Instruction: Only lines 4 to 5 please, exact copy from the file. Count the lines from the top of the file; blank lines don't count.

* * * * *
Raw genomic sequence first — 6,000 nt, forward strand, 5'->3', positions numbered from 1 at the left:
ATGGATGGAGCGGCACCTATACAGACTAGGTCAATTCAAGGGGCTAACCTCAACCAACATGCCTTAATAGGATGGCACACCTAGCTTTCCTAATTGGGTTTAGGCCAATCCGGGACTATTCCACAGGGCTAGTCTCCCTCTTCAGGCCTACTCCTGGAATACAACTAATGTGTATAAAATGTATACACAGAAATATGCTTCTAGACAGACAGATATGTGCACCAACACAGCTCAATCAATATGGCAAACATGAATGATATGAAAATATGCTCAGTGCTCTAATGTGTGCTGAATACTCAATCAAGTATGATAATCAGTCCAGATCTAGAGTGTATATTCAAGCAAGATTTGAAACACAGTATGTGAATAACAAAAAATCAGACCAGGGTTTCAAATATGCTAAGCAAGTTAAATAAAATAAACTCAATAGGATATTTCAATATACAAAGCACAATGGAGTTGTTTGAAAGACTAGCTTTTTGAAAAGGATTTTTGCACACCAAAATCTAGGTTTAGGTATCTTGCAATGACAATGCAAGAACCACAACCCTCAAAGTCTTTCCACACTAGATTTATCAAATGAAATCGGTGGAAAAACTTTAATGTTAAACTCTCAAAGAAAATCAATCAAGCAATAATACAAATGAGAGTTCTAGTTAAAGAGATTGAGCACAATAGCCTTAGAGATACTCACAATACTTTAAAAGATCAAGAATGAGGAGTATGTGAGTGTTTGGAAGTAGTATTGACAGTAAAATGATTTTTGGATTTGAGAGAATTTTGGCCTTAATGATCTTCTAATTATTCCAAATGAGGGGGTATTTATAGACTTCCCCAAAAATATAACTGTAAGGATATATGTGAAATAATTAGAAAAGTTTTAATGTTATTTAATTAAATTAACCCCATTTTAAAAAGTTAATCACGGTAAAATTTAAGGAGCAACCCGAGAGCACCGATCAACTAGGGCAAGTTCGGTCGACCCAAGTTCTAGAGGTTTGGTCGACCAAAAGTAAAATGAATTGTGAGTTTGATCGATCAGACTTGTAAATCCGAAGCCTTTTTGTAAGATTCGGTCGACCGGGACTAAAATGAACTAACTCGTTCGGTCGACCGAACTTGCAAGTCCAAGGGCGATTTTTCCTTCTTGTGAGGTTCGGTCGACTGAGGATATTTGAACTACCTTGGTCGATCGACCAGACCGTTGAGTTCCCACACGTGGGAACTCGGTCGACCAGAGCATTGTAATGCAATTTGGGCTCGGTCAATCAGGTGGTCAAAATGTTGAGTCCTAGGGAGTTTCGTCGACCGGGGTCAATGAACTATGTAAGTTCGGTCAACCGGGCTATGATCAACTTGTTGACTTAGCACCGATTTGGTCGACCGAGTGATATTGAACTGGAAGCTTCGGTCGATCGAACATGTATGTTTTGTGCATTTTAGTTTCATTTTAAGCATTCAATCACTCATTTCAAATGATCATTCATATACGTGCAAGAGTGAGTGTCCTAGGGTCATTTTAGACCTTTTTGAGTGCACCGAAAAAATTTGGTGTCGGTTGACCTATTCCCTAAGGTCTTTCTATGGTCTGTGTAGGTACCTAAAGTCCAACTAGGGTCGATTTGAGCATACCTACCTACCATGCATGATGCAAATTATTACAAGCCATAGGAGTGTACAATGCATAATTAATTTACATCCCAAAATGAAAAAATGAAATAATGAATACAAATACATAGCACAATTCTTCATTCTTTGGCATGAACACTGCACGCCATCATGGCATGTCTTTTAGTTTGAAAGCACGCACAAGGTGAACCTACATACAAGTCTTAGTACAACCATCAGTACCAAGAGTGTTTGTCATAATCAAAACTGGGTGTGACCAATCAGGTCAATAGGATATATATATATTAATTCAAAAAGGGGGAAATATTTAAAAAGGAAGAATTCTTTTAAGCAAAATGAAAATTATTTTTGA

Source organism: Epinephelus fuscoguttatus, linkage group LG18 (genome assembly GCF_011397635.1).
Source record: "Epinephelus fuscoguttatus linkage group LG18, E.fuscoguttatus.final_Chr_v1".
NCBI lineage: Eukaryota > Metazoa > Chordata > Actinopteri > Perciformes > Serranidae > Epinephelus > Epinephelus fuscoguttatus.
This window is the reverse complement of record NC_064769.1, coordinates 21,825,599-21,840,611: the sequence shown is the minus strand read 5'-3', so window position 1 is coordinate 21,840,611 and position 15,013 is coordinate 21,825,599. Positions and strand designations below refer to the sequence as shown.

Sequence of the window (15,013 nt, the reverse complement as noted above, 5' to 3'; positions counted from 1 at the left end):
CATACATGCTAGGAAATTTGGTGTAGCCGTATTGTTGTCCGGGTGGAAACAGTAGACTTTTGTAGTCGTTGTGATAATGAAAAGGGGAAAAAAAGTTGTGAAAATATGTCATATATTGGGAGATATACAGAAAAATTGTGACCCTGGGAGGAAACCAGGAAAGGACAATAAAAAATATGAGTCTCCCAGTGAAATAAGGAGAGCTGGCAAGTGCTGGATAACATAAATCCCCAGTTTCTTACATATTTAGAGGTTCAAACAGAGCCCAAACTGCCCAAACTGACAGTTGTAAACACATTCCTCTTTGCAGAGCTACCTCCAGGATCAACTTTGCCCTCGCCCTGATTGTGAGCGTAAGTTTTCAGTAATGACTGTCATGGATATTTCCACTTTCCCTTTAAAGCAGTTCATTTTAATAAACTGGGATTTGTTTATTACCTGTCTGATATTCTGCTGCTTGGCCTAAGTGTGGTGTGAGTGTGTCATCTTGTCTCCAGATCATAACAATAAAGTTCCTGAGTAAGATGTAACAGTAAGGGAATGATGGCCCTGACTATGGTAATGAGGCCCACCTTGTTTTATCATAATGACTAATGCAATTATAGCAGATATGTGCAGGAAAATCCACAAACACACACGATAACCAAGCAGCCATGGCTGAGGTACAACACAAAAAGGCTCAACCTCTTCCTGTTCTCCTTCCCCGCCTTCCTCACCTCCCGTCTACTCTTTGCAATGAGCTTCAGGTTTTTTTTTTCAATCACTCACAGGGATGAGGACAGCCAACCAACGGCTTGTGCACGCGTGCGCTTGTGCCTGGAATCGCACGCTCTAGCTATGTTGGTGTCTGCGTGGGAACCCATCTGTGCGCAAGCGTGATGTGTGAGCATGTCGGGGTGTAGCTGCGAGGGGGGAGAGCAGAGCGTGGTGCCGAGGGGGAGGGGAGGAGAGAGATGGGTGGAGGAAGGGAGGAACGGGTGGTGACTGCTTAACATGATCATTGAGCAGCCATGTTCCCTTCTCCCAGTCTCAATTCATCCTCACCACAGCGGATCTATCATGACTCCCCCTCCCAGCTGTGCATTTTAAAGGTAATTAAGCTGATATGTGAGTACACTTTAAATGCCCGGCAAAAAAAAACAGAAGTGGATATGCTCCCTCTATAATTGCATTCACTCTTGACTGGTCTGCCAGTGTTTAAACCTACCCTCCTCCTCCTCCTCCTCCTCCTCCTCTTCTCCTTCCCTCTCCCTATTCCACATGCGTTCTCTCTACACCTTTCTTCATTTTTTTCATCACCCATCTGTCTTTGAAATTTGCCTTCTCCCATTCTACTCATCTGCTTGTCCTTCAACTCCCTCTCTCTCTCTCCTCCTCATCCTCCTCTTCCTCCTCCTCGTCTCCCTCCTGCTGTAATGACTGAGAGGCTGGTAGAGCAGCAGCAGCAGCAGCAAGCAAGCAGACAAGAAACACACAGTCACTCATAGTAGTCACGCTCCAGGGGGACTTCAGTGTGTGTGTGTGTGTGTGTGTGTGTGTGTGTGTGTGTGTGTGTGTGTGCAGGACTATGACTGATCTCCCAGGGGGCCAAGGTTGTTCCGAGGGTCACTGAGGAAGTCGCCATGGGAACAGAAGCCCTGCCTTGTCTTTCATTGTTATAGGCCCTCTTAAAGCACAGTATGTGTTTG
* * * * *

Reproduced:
Source record: "Epinephelus fuscoguttatus linkage group LG18, E.fuscoguttatus.final_Chr_v1".
NCBI lineage: Eukaryota > Metazoa > Chordata > Actinopteri > Perciformes > Serranidae > Epinephelus > Epinephelus fuscoguttatus.